Monday, July 26, 2010

UN rapporteur - listen up

The indigenous rights special rapporteur from the UN is saying that the cause of the high rate of Maori incarceration is "the historical and ongoing denial of the human rights of Maori."

That is a view which I have more sympathy for than once was the case. But whatever the truth of it is, it is still a cop-out. And it undermines the chances of the situation improving by providing an extrinsic excuse for offending.

100 years ago NZ jails were not full of Maori. That came after urbanisation. It came after the alienation of males from the wider whanau. As James Belich has pointed out, in the 1800s there was a great deal of crime committed by colonial Pakeha men also alienated from their families through immigration. Having a family both relying on them and caring for them is the best protector from offending.

So I wonder if James Anaya would entertain the idea that Maori women have a great deal to do with the high rate of Maori incarceration? Because Maori women have supplanted a large number of Maori men as the head of their families. That's not to say it isn't a two-way street. Many of the men bring the alienation upon themselves by feckless and unsociable behaviour.

This then is where the state has played a damning role by supporting the alienation of Maori men from whanau. It does this through the benefit system and through the legal system (family court and CYF). The odds are stacked against too many a Maori boy from birth. Consider that;

1/ He will be raised on welfare in a workless household
2/ Most of the male role models he is exposed to are disaffected
3/ Most of the female role models he is exposed lack the capacity to 'mother' in the full sense of the word (which is possibly why so many Maori males have relationships with much older women - looking for the mother figure they never had.)
4/ He is stereotyped (rightly or wrongly) by Pakeha institutions
5/ He is failed by (or he fails - take your pick) the education system thus subjecting himself to a life of menial work which does not provide enough money to compete with the DPB.
6/ He will father children very young also subjecting himself to a life of penury being bled dry by the child support system.
7/ Crime becomes the only avenue through which he can make some real money and prove his machismo.
8/ He will grow up in an environment where going to prison is part of the wallpaper.

So forget the fading historic wrongs - land theft and racial exclusion. They are being, or have been righted. And I support that process in so much as the state should right its own wrong-doings.

What the rapporteur needs to get to grips with is that the state keeps Maori down with its benevolence-cloaked intervention. And he can add to the benefit and legal system drug prohibition, which takes a greater toll on Maori than any other ethnicity. There is no future for the group of Maori Mr Anaya claims to care about in furthering the role that the state plays in their lives; in appealing to more national and international state agencies to ensure their 'human rights' are upheld. That particular mode of action is what got many Maori into the position of 'extreme social and economic disadvantage' they now occupy. For instance it was radicalised Maori feminists who fought hard for the DPB in the name of human rights.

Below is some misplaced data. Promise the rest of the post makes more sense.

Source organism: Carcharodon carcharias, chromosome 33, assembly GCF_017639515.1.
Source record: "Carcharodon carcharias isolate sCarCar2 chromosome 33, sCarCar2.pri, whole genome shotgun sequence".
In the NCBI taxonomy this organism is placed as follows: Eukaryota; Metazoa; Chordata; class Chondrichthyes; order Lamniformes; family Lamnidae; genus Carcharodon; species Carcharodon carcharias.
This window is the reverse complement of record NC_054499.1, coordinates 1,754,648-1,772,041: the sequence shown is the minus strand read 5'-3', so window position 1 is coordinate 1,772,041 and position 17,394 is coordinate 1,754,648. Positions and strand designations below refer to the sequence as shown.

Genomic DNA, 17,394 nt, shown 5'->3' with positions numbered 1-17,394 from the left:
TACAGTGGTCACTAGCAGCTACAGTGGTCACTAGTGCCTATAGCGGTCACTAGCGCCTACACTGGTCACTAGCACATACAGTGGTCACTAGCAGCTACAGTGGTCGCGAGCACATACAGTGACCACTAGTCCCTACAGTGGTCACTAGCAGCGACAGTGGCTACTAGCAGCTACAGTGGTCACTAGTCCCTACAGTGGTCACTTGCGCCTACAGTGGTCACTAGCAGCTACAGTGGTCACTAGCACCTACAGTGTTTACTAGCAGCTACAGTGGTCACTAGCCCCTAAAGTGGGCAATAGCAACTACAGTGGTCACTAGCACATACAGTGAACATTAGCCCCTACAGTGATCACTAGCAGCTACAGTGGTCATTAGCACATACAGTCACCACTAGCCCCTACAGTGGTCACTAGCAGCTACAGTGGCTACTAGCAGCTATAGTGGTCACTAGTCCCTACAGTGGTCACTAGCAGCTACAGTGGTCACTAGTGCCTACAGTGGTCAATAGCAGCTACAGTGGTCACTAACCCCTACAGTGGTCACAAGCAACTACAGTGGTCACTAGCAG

The Maori man has to understand that the state is not his friend. And neither is the UN.


Anonymous said...

Alas, you forget that the rapporteur and the people going to jump this bandwagon, are of the class that derives its income and status from "fighting for the basic rights" of continually "suppressed" groups.
No chance whatsoever that any of your reasonable counterpoints will even be considered. Those arguments will be simply discarded as "rightwing" or "racist". This debate has been lost long ago when we allowed the collectivist and Marxist to take over our bureaucracy and academic institutions.


Failure or success comes down to the individual of whatever race.
After 12 years in New Zealand I have seen some maori succeed and others fail.
Maori don't fail because they are maori, they fail because they are lazy, or they are alcolholics, druggies and so on.
And this applies to peoples of all races.
The UN guy is further fuelling Maori failure by focussing on colonialism when he should be looking at what I might call home truths, as upbringing forms a major part of it.
Lindsay, you are right in raising the role of government and welfare for rewarding and funding various personal failings.